Both the King and the Elf pulled their hoods over their heads, and as they walked through the streets of Thetos none appeared to remark them. Once they’d left the city behind them Ankhrabi led them through the fields upriver rather than down until they came to a stand of date palms. He looked questioningly at the other three, and at their nods of approval they stopped there and set out bedrolls, then sat quietly together looking at the growing dark. Aragorn and Legolas pushed back their hoods and sighed. The King pulled his satchel off his shoulder and reached within, then pulled something out, laughing gently. Legolas looked at him with a raised eyebrow, as An’Elessar examined the object, then held it out. “Pippin put in his pipeweed pouch.” The Elf touched it gently, then pushed it back toward his friend.
Aragorn pulled his pipe out of the satchel and filled it, brought out his striker out of a pocket, and soon had it lit and was puffing at it. He examined the guard. “You are Gebsohrabi?” he finally asked.
“Yes. My mother was a daughter of An’Horubi by a concubine, and she grew up in the house of An’Sohrabi before he became Farozi. My father was in An’Ma’osiri’s personal guard, and later An’Sohrabi’s. I’ve grown up in my uncle’s house, and when we were small children my Lord Ankhrabi and I often played together. Lord Bherevrid trained me to serve as a guard, and I usually accompany my lord cousin when he wishes but one guard.”
“It sounds much like Hardorn and myself, for we are cousins as well. He was so intent on mastering weapons and seeing to my safety and so good at what he did that I sent him to Imladris to learn of my brothers how to be better. He’s almost as good with a sword or knife as I am, and a better archer. He’s better with many other weapons as well. The only reason he didn’t insist on accompanying me was because Legolas came with me.”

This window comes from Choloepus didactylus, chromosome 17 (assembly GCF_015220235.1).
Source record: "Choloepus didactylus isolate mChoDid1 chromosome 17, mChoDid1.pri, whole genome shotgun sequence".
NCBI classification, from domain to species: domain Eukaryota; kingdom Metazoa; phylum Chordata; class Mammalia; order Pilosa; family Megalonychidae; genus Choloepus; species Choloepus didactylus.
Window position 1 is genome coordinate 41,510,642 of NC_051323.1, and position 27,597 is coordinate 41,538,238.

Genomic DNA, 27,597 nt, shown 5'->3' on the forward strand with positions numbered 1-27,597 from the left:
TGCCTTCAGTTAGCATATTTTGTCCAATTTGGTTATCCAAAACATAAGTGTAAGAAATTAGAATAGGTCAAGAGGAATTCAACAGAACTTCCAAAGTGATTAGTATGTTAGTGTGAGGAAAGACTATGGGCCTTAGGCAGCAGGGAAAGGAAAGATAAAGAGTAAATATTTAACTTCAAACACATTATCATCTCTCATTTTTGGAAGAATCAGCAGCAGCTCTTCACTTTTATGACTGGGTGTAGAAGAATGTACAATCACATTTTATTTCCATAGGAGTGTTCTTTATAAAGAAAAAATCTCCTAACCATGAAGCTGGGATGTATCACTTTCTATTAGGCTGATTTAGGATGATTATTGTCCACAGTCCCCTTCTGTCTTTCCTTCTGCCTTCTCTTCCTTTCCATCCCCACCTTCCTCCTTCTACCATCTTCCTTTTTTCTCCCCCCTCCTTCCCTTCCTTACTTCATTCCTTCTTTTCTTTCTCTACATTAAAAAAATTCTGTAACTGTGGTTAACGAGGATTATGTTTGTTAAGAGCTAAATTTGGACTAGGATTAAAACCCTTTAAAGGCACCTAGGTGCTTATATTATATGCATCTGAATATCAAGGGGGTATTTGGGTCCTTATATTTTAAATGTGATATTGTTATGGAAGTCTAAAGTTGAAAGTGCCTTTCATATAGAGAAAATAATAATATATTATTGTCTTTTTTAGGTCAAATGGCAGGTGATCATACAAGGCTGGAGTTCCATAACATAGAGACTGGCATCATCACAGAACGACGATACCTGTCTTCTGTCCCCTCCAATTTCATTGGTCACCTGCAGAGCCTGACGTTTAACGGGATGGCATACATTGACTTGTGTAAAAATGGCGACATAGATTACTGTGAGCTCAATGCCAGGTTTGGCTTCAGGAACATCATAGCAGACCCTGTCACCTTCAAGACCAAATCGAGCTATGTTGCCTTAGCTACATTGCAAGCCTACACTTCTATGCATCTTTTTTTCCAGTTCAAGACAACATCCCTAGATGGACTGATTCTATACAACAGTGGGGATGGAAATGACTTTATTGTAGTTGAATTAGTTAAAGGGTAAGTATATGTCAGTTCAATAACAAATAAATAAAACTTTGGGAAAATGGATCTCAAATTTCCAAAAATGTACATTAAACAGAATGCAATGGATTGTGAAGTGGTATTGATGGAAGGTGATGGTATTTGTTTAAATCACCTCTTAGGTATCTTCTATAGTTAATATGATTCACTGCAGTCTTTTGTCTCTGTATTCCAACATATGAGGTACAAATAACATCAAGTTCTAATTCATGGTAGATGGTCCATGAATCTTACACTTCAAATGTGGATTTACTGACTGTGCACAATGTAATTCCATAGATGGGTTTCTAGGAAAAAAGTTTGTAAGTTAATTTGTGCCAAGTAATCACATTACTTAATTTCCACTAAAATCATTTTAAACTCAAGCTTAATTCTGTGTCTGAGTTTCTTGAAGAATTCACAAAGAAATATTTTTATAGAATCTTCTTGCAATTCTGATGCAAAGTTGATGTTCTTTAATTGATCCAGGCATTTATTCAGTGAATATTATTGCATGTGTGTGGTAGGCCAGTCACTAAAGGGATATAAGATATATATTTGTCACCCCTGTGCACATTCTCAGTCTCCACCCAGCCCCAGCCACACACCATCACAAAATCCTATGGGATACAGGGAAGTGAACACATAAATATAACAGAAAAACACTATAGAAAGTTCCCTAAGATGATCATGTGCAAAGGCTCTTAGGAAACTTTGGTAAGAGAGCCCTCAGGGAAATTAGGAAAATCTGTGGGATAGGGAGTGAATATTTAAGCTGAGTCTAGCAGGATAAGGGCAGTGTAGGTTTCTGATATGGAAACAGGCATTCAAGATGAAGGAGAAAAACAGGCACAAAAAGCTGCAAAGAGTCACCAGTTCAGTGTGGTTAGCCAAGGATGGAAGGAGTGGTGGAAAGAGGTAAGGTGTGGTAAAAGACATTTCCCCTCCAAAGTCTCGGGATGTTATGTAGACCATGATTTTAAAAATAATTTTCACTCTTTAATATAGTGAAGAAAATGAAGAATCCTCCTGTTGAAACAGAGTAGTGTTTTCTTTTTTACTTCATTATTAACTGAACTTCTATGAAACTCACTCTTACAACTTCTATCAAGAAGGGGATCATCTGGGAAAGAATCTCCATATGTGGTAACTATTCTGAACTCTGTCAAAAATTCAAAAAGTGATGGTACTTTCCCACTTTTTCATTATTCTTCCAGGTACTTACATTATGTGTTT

“Lord Legolas is as good as you?”
The Elf answered, amused, “I am better--but then I’ve had a far longer time to perfect my skills. Also, being an Elf I can remain awake and aware several days in a row while he can barely stay awake for three nights running any more.” He accepted some of the dried fish, bread, and cheese from the supplies brought from the kitchens, took a drink from his water bottle, then indicated he would go out further and take the first watch.
Gebsohrabi watched the Northerner finish his pipe. As the ashes were being knocked out of it he asked, “Do many of your people do this?”
Aragorn shrugged. “It is common enough in the far North, but uncommon in Gondor itself. I began smoking after I returned to my people after I came of age, but almost gave up the habit for many years while I served in Rohan and Gondor and traveled in Rhun and here in Harad and Far Harad. Then, after I rejoined the Rangers of Eriador I began doing it regularly again, although perhaps I’d have done as well not to start smoking at all. It’s a difficult art to develop at the first, for it is harsh on the lungs; and some I’ve had to advise to stop its practice. However, when I am under stress it appears to help me calm and think. However, other activities can achieve the same ends, as my beloved wife and my brothers like to remind me.”
“Why did you choose to leave the palace this night?”